Toronto

Prosecution rests case against Toronto's van attack killer as trial nears end

The six-week trial for the man who killed 10 people by deliberately driving a van onto a busy Toronto sidewalk is nearing an end as the final witness finished his testimony Tuesday.

WARNING: This story contains details some readers may find disturbing

Alek Minassian is pictured at his trial, which is being held virtually. Minassian has admitted in court to killing 10 people and hurting 16 others when he drove a van down a crowded Toronto sidewalk on April 23, 2018. (Pam Davies/CBC)

The six-week trial for the man who killed 10 people by deliberately driving a van onto a busy Toronto sidewalk is nearing an end as the final witness finished his testimony Tuesday.

Dr. Scott Woodside, a forensic psychiatrist and star witness for the prosecution, emphasized Alek Minassian knew what he did was morally wrong.

Court has heard Minassian planned to attack a different part of Toronto — the exact location is under a publication ban — designed to maximize deaths.

But Minassian changed his mind at the last second on April 23, 2018, when he saw an opportunity to drive into a crowd of people in the city's north end.

Woodside said Minassian's split-second decision to change his plan did not mean he didn't know what he was doing was morally wrong, as his defence team maintains.

"I don't think it's so much a question of where he's going to commit the act, as much as he's going to commit it," Woodside said in a re-examination by Crown attorney John Rinaldi.

"He's been thinking about this for a very, very long time, had been planning this for 20-odd days prior to undertaking it and had set his plan in motion. He had years, in essence, to contemplate committing a mass murder and finally had taken the steps to actually act on that."

Minassian wanted high 'kill count,' court has heard 

Court has heard that Minassian wanted a high "kill count" to set a world record for mass murders, which he has been obsessed with for years. He hoped for 100 deaths, but was "satisfied" with 10.

Minassian has pleaded not guilty to 10 counts of first-degree murder and 16 counts of attempted murder.

The defence argues the 28-year-old from Richmond Hill, Ont., is not criminally responsible for his actions due to his autism spectrum disorder.

Minassian's state of mind at the time is the sole issue at trial after admitting to planning and carrying out the attack.

The central question in the case is whether Minassian knew it was morally wrong to kill.

Testifying for the prosecution, Dr. Scott Woodside, a forensic psychiatrist at Toronto's Centre for Addiction and Mental Health, said Alek Minassian told him and other mental health experts that he knew his actions would be viewed as "despicable" by the public and his victims and their families. (Pam Davies/CBC)
 

Woodside, the Crown's key witness, said Minassian told him and other mental health experts that he knew his actions would be viewed as "despicable" by the public and his victims and their families.

Minassian wanted to become infamous, Woodside said, which is a "calculation" on his part to commit the worst possible act in society: killing people.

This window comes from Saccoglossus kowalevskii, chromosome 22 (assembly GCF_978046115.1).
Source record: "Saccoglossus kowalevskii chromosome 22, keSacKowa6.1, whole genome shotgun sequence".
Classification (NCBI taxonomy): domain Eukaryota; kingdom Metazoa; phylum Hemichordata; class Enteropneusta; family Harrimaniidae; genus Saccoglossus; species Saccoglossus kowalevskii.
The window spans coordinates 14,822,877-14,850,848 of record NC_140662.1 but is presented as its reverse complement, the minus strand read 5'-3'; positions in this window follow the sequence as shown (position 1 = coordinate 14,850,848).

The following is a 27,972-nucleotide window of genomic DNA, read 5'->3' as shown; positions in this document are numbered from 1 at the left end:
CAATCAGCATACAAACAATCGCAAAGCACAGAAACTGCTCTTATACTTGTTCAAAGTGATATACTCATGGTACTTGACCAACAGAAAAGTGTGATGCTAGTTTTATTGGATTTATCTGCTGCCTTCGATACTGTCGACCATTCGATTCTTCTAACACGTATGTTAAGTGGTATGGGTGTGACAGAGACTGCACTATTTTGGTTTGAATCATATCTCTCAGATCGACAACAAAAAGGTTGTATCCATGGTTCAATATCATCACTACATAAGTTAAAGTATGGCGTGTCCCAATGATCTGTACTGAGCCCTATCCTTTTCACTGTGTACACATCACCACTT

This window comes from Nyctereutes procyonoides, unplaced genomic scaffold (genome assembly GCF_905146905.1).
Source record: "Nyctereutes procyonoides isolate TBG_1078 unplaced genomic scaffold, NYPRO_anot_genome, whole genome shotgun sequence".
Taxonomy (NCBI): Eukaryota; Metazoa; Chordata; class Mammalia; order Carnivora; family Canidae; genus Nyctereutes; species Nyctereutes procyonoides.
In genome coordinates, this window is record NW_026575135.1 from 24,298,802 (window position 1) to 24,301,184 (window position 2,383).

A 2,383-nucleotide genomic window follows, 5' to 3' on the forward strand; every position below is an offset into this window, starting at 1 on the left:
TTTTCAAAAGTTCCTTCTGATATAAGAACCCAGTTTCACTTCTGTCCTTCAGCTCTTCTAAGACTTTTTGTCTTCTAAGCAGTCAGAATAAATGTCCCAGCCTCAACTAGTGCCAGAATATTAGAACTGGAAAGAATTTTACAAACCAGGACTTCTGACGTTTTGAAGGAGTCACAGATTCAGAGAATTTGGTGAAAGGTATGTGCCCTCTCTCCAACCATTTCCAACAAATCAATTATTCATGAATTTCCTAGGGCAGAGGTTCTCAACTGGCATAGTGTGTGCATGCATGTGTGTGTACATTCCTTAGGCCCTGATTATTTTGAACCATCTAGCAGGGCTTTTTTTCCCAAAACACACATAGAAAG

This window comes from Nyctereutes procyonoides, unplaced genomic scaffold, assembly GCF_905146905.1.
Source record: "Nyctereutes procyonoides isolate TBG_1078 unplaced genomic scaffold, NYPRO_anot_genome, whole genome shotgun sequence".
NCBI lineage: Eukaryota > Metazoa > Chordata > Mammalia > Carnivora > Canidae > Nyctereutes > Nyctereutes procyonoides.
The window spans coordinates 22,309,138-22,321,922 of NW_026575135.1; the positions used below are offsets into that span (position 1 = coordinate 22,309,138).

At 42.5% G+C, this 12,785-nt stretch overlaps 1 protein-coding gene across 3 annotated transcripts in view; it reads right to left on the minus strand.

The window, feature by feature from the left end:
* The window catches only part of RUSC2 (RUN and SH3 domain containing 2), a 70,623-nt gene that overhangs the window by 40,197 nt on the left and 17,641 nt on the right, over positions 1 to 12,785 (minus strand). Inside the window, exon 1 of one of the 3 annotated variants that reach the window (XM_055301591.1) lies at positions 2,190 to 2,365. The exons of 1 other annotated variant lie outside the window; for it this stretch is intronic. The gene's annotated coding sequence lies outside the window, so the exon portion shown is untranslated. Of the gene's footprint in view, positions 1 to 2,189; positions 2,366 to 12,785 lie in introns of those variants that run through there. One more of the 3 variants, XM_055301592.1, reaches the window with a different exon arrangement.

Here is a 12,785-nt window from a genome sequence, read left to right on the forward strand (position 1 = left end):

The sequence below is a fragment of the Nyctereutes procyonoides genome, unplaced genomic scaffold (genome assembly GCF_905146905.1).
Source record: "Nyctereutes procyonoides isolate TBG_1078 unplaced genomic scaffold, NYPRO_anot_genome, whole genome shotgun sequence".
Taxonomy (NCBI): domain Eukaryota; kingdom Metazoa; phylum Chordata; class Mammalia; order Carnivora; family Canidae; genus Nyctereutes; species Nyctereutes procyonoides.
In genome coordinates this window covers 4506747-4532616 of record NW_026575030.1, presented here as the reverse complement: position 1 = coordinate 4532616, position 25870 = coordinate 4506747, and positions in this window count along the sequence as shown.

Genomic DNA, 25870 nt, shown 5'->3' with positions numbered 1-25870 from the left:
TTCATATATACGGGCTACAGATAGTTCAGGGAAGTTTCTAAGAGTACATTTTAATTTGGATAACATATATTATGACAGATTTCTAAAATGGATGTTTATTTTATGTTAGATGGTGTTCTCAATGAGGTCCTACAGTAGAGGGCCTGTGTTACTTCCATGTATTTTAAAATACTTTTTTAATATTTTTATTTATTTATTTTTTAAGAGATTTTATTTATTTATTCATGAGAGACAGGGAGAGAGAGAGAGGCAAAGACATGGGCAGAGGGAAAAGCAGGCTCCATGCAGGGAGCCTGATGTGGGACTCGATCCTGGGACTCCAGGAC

That implies a clear knowledge of knowing what he did was morally wrong.

Minassian never developed moral reasoning: psychiatrist

The defence, however, said Minassian lacked empathy due to his autism spectrum disorder.

Dr. Alexander Westphal, a U.S.-based psychiatrist who specializes in autism and the star witness for the defence, took the virtual stand for seven consecutive days, including more than four days of gruelling and at times tense cross examination by lead Crown attorney Joe Callaghan.

Westphal said Minassian never developed moral reasoning because he lacked empathy, which was due to his autism spectrum disorder.

Minassian was, therefore, unable to make a rational choice that day he decided to attack, Westphal said.

He testified Minassian lacked the so-called "theory of mind," or the ability to take the perspective of others and to understand they have different thoughts and feelings than his own.

At one point during Westphal's testimony, Minassian fell asleep for several minutes.

Minassian watched the proceedings from a small room — when he stretched his arms, they nearly touched the walls — at the Toronto South Detention Centre.

He wore a black suit over a white button-down shirt, sipped Vitamin Water frequently and read from a small red bible during breaks.

Closing arguments set to start Thursday 

As the defence opted for a not-criminally-responsible defence, the onus shifts away from the prosecution to prove its case beyond reasonable doubt.

The defence must prove beyond a balance of probabilities that it's more likely than not that Minassian had a mental disorder that impacted his actions to the extent that he didn't understand what he was doing was wrong.

Justice Anne Molloy, presiding over the trial without a jury, said last week she believes the defence passed the first legal test that autism spectrum disorder qualifies as a mental disorder.

But she also noted Minassian fails the next part of the test because he knows it is legally wrong to kill people.

That leaves the final branch of the test, whether he knew at the time it was legally wrong to kill 10 people and try to kill 16 others.

Closing arguments are scheduled to start Thursday.

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